Recently, I've received a handful of inquiries about how these rankings work. With teams like the 2-4 Chargers and 1-5 Cowboys at the top of the rankings, that's understandable. I thought it might be helpful to explain some things in plain language.
These are not 'power ratings' or my personal estimations of team strength. They're not necessarily the teams I think will make the playoffs. They are simply rankings in order of team efficiency.
I found that efficiency, more than anything else, correlates with, and is predictive of, winning. So the model focuses on net passing and running efficiency on both sides of the ball. It also considers turnover rates, such as interception per attempt and fumble per play. Penalty yards per snap is also included. All of these factors are weighted according to how well they mathematically correlate with team wins.
What makes this model unique is that it distinguishes between factors that are explanatory (telling us why teams won past games) and factors that are truly predictive (telling us why teams will win future games). For example, turnovers and turnover differential account for a very large part of why teams won previous games. But turnovers are extremely random from week to week, and teams are not consistent from one part of the season to the next. They're obviously not entirely random. (Peyton Manning will never have a 4% interception rate--3% is league average), but a very large part of the variance in interception rate can be accounted for by randomness. In other words, Eli Manning might have a 3.9% interception rate so far this year, but it's far more likely that his future games will be much closer to the league average of 3% than they will be to his current 3.9%. So factors like interception rate, which are relatively random, get heavily discounted in this model, especially early in the season.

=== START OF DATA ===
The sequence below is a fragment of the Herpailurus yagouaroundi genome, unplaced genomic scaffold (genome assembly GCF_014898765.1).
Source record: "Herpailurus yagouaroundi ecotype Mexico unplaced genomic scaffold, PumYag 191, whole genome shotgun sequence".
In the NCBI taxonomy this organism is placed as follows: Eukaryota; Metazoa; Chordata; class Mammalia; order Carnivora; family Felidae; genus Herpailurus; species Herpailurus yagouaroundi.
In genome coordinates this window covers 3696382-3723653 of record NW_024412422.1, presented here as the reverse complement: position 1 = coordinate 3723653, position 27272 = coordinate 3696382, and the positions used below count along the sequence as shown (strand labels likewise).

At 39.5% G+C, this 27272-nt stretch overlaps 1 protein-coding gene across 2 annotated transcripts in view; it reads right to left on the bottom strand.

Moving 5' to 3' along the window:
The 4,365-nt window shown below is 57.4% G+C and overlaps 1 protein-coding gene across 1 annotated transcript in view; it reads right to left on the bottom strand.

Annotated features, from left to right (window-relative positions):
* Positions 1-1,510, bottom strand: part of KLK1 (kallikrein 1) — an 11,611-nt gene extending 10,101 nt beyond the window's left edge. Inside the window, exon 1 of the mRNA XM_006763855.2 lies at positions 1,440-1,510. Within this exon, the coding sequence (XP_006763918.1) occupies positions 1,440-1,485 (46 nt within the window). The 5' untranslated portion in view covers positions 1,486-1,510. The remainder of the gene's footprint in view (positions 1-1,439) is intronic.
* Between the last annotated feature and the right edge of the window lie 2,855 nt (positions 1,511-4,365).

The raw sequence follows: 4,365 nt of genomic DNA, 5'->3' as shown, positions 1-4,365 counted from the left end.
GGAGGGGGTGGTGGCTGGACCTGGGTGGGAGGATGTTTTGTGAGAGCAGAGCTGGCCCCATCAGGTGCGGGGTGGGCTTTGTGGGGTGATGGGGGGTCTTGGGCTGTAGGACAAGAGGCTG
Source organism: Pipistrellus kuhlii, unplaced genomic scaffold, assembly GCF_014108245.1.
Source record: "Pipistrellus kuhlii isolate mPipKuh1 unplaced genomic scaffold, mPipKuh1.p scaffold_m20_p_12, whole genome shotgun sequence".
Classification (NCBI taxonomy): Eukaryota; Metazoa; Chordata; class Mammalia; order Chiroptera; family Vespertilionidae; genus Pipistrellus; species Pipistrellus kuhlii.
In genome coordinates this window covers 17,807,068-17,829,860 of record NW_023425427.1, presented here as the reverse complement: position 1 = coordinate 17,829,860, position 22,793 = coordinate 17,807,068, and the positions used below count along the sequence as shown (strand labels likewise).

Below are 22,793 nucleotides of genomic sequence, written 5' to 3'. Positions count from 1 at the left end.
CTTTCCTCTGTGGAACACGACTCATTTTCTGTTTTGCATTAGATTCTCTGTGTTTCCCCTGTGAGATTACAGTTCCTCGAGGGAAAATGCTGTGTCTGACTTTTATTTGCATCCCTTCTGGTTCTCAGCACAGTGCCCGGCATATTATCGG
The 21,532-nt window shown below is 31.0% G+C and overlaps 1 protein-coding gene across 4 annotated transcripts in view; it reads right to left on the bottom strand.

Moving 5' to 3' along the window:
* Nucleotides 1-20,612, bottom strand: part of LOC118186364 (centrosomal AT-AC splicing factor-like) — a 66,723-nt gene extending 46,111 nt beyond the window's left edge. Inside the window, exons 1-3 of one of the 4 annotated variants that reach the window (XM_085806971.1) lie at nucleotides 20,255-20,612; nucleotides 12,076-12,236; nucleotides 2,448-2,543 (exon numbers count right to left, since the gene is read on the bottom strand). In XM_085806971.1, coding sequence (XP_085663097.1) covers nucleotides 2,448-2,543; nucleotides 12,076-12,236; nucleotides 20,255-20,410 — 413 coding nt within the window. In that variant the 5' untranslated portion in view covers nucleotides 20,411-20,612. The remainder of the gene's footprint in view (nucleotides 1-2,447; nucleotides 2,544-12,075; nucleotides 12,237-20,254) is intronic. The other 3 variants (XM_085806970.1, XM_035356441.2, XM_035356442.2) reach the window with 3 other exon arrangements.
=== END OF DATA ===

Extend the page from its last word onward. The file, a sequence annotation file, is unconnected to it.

Lastly, there is an adjustment for previous opponent strength. Once all the teams' ratings are calculated, I average up the ratings of each teams' previous opponents. Teams with tougher opponents get their rating bumped up and vice-versa.
Let's take Atlanta as an an example. They're a fairly average team statistically: 5.8 net YPA (slightly below league avg), 4.1 YPC rushing (avg), 6.4 defensive YPA (slightly worse than avg), and 4.3 YPC on defense (slightly worse than avg). One of the major reasons they are winning, however, is their turnover differential. They are tied for 4th in the NFL with a +6 giveaway/takeaway. This is primarily due to a whopping 5.6% defensive interception rate. There is virtually no way that pace can continue. History tells us their future turnover differential is far more likely to be closer to league-average than where it is now.
So statistically, the Falcons are average or slightly below, but they've been playing relatively weak opponents. They've faced PIT, ARI, NO, SF, CLV, and PHI. Of those teams, only 2 are contenders--PIT and PHI. Even NO has been surprisingly weak so far. Ultimately, you have an average but lucky performance for the Falcons, but they managed it against some pretty weak teams. So they would drop from league-average, about 17th or 18th, to where they are at 25th. They are a missed FG and a freakish (but incredible) forced fumble away from being 2-4 instead of 4-2 against an easy schedule.
Here are this week's rankings. (Click on the headers to sort.)
|RANK||TEAM||LAST WK||GWP||Opp GWP||O RANK||D RANK|
Here are each team's efficiency stats.